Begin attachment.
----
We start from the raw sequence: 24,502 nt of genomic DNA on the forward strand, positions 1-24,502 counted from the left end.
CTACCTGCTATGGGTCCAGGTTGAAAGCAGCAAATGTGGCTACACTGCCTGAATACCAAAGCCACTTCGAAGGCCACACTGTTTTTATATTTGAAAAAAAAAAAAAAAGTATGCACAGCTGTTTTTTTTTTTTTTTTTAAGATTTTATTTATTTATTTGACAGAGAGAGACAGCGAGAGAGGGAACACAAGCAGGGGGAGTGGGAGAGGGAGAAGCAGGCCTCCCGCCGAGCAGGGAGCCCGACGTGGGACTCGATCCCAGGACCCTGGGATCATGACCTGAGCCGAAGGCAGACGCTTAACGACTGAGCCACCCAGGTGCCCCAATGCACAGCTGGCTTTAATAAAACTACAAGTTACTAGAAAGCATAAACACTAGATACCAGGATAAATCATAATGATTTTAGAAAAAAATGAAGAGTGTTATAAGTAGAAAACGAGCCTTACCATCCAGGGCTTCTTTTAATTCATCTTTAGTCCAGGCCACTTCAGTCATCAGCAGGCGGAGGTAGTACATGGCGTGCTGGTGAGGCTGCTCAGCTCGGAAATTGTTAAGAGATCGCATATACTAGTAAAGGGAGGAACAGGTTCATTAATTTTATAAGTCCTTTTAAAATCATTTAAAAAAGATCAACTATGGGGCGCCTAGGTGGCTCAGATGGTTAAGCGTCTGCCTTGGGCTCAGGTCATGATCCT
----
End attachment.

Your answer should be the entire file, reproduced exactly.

We start from the raw sequence: 24,502 nt of genomic DNA on the forward strand, positions 1-24,502 counted from the left end.
CTACCTGCTATGGGTCCAGGTTGAAAGCAGCAAATGTGGCTACACTGCCTGAATACCAAAGCCACTTCGAAGGCCACACTGTTTTTATATTTGAAAAAAAAAAAAAAAGTATGCACAGCTGTTTTTTTTTTTTTTTTTAAGATTTTATTTATTTATTTGACAGAGAGAGACAGCGAGAGAGGGAACACAAGCAGGGGGAGTGGGAGAGGGAGAAGCAGGCCTCCCGCCGAGCAGGGAGCCCGACGTGGGACTCGATCCCAGGACCCTGGGATCATGACCTGAGCCGAAGGCAGACGCTTAACGACTGAGCCACCCAGGTGCCCCAATGCACAGCTGGCTTTAATAAAACTACAAGTTACTAGAAAGCATAAACACTAGATACCAGGATAAATCATAATGATTTTAGAAAAAAATGAAGAGTGTTATAAGTAGAAAACGAGCCTTACCATCCAGGGCTTCTTTTAATTCATCTTTAGTCCAGGCCACTTCAGTCATCAGCAGGCGGAGGTAGTACATGGCGTGCTGGTGAGGCTGCTCAGCTCGGAAATTGTTAAGAGATCGCATATACTAGTAAAGGGAGGAACAGGTTCATTAATTTTATAAGTCCTTTTAAAATCATTTAAAAAAGATCAACTATGGGGCGCCTAGGTGGCTCAGATGGTTAAGCGTCTGCCTTGGGCTCAGGTCATGATCCT